Telephone History Paperback for Sale on Amazon
Telephone Design Amazon Paperback
The complete development of Early Experimental Ideas, Invention & Design from 1830-1930, starting with the old Military and Naval Signal Flags still in use today, each flag spells an alphabetic message, letter by letter.
The next stage was the electric telegraph, the switching of electric current and needles, spelling out a letter-coded message.
Finally, the speaking telephone, now the mini-computer: camera /smartphone we know today, with easy downloads.
1.21 Early Experimental Ideas, Invention & Design: 1830-1930 Harrison Gray Dyar,1829 Dyar erected the first telegraph
line and dispatched its first telegraph message ever sent in America as determined by Levi Woodbury of the
Supreme Court of the United States. Dyar had used over half a mile of bare electrical wire to transmit the message.(1806-1879) and Professor Charles Wheatstone (1802-1875) entered into a partnership, and on 10th June patented a five-needle telegraph for which five wires were necessary. The telegraph worked by deflecting any two of the needles at the same time, to point to any one of 20 letters on the grid behind the needle. Sending and receiving messages was a slow process, as each
word had to be spelt out. With only 20 letters on the grid, the spelling sometimes contained inaccuracies. On
25 July, Wheatstone’s and Cooke’s telegraph was demonstrated to the directors of the London and Birmingham Railway between Euston and Camden Town, a distance of just under a mile. He employed mechanical and electrical means used by Samuel Morse many years later for the telegraph system he patented in 1847. The author Munroe explains that Dyar made his telegraph line at least eighteen years before the actual materialisation of the first practical Morse telegraph line was made between Washington, D.C. and Baltimore, Maryland. William Fothergill Cooke, Charles Wheatstone. In later systems the letter board was dispensed with and the code was read directly from the movement of the needles. This came about because the number of needles was reduced leading to more complex codes. The driver for this was the economic need to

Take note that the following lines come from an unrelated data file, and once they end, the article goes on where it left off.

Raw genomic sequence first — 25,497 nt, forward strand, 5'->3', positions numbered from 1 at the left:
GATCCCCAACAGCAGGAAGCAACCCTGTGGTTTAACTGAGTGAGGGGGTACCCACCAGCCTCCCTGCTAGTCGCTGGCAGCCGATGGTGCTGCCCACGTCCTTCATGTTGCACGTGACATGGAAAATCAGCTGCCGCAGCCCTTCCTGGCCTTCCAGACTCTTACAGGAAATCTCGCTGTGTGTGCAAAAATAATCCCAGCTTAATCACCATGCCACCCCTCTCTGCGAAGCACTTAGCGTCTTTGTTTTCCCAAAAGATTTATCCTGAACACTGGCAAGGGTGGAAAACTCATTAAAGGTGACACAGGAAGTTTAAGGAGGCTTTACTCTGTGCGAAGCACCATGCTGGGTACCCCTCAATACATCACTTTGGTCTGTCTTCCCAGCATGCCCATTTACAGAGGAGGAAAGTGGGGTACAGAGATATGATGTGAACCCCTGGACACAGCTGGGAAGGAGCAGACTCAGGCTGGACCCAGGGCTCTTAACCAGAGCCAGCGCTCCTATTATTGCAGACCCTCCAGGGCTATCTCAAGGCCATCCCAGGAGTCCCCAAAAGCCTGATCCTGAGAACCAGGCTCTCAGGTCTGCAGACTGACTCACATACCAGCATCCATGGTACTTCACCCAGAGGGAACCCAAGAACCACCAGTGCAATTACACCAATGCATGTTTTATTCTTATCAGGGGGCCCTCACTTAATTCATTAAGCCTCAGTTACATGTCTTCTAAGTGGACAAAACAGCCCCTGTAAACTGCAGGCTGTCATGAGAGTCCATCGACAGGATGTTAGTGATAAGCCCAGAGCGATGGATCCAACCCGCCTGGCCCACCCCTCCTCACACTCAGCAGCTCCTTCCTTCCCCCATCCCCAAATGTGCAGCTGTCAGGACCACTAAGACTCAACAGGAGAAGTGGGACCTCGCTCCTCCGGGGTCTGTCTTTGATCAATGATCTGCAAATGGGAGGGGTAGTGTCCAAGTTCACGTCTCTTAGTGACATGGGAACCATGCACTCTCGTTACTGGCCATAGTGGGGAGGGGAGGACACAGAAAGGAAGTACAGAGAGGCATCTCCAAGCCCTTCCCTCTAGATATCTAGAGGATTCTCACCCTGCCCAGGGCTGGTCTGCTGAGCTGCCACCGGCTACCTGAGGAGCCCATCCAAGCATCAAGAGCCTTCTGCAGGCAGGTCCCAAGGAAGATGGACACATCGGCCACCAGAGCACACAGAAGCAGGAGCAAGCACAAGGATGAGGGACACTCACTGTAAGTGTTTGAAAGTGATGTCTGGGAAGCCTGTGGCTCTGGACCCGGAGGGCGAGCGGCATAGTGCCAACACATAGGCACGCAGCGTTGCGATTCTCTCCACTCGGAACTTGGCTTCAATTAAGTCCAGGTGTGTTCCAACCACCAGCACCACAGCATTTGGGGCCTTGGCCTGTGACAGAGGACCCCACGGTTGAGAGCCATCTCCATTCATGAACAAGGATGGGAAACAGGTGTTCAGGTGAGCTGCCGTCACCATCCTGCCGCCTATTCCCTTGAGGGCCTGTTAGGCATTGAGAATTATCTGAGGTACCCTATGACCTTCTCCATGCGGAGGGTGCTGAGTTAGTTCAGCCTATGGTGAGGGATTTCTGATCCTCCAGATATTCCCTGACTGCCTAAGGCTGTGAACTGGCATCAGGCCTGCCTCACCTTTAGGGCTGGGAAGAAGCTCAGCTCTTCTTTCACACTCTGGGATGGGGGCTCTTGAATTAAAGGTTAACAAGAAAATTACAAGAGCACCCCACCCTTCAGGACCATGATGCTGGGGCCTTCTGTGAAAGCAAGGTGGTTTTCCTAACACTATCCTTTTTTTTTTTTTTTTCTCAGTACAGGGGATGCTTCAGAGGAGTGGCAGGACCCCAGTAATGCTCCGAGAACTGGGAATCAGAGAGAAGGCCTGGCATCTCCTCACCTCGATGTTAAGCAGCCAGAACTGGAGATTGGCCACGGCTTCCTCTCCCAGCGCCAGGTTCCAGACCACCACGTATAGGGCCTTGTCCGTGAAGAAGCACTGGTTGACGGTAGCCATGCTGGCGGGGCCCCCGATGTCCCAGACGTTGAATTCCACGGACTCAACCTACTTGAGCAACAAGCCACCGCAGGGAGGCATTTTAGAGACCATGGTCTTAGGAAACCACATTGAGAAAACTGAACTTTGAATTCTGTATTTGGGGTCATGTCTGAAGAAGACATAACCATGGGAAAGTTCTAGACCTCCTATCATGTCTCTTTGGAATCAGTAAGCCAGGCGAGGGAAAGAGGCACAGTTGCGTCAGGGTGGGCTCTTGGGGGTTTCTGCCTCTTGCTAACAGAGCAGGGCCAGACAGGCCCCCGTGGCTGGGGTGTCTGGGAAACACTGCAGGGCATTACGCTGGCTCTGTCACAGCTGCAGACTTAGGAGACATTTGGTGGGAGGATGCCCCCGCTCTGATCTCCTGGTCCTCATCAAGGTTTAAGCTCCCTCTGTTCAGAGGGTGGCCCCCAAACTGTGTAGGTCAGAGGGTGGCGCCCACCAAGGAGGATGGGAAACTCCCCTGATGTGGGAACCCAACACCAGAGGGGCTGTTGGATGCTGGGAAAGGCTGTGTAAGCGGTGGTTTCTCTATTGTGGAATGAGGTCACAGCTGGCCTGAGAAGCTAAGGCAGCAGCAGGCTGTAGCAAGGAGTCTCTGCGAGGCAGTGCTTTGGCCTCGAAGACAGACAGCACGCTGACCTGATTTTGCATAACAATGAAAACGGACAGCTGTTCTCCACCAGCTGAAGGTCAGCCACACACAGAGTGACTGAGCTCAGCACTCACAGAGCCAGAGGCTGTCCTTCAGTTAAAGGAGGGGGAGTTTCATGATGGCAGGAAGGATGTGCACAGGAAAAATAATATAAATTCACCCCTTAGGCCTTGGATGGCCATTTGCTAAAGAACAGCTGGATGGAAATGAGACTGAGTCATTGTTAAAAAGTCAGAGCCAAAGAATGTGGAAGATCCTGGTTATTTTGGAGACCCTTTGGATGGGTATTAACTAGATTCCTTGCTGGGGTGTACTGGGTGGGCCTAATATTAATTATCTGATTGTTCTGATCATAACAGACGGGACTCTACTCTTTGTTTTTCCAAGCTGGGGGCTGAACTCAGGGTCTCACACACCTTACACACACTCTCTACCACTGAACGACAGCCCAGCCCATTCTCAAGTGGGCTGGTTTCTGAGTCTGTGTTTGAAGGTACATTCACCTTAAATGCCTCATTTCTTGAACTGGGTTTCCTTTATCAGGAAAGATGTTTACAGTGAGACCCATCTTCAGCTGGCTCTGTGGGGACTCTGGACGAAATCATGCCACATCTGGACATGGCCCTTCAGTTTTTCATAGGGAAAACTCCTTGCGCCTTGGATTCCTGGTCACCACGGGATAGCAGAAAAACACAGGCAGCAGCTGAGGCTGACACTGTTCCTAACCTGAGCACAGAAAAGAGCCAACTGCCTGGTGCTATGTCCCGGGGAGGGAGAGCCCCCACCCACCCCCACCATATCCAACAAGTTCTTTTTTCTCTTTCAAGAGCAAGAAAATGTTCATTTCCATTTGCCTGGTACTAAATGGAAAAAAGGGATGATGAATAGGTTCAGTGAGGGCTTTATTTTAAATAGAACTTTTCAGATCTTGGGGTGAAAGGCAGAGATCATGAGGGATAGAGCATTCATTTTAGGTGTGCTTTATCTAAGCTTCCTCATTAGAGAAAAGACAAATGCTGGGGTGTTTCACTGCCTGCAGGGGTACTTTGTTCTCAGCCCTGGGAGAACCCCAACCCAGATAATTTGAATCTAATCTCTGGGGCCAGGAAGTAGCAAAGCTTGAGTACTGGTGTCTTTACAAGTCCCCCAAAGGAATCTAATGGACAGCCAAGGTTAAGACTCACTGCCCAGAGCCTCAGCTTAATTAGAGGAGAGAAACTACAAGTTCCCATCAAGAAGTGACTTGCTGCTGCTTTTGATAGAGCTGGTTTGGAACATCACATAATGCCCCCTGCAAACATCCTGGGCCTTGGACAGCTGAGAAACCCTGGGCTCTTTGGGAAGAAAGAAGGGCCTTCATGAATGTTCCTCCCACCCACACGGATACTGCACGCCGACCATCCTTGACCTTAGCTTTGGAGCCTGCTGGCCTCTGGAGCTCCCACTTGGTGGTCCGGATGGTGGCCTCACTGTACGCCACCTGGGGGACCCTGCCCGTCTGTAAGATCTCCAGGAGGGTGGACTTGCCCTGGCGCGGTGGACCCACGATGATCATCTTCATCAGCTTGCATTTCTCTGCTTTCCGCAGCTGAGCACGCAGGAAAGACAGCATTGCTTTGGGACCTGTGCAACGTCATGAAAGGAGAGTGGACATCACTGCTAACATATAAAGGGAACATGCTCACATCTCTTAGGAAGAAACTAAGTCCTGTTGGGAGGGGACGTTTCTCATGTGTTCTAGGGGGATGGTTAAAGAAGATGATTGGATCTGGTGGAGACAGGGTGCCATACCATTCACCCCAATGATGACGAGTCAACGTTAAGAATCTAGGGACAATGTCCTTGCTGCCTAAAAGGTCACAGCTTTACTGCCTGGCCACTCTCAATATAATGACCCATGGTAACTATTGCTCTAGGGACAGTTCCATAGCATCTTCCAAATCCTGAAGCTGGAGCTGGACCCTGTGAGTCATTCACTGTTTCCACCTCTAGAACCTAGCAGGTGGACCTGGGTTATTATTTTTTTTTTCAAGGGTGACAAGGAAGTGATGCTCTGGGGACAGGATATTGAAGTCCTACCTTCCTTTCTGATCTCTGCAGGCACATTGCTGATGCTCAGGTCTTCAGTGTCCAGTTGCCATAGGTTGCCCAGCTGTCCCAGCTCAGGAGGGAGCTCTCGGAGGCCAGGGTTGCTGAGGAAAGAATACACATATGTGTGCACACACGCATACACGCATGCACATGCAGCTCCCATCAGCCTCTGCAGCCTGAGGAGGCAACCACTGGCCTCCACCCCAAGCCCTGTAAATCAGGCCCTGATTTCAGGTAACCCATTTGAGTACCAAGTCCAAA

reduce the number of telegraph wires used, which was related to the number of needles. An urgent need arose to do this with some of the early installations, which had deteriorating insulation causing some of the original wires to be unusable.
Cooke and Wheatstone’s most successful system was eventually a one-needle system which continued in service into the 1930s. Cooke and Wheatstone’s two-needle telegraph as used on the Great Western Railway.and Samuel Morse, using diffent methods of experimental and practical switching.Samuel F. B. Morse, the American physicist Joseph Henry, and Alfred Vail developed an electrical telegraph system. This system sent pulses of elect to recording sound 1860 and the Reis Transmitter, (all developed before A.G. Bell invented his telephone).
2.16 Pioneer Amateur & Professional Scientists, Engineers: Alexander Graham Bell, Joseph Henry and Alfred Vail.
3. 5 Examples of Early Telegraph/Telephones, original & modern reproductions.
4.29 Many new Telephone Companies: The Bell Telephone Company 1877, The National & International 1879, The American
Telephone & Telegraph Co.1899 and General Post Office, UK 1878.
5.18 Examples of early Construction & Operation of manual exchanges, Aerial lines and underground, Public kiosks K1-8,
Police boxes, Automobile AA and RAC kiosks. Telephone engineers and transport 1860-1960.
6.18 Europe quickly followed: British L.M.Ericsson Manufacturer Co.1903, G. Maconi, The Wire
less Telegraph & Signal Co.1909, The Plessey Co. 1917. Each country had its own state run public Telephone Systems.
7.28 Telephone History Visual Index with 114 engravings, all originals,
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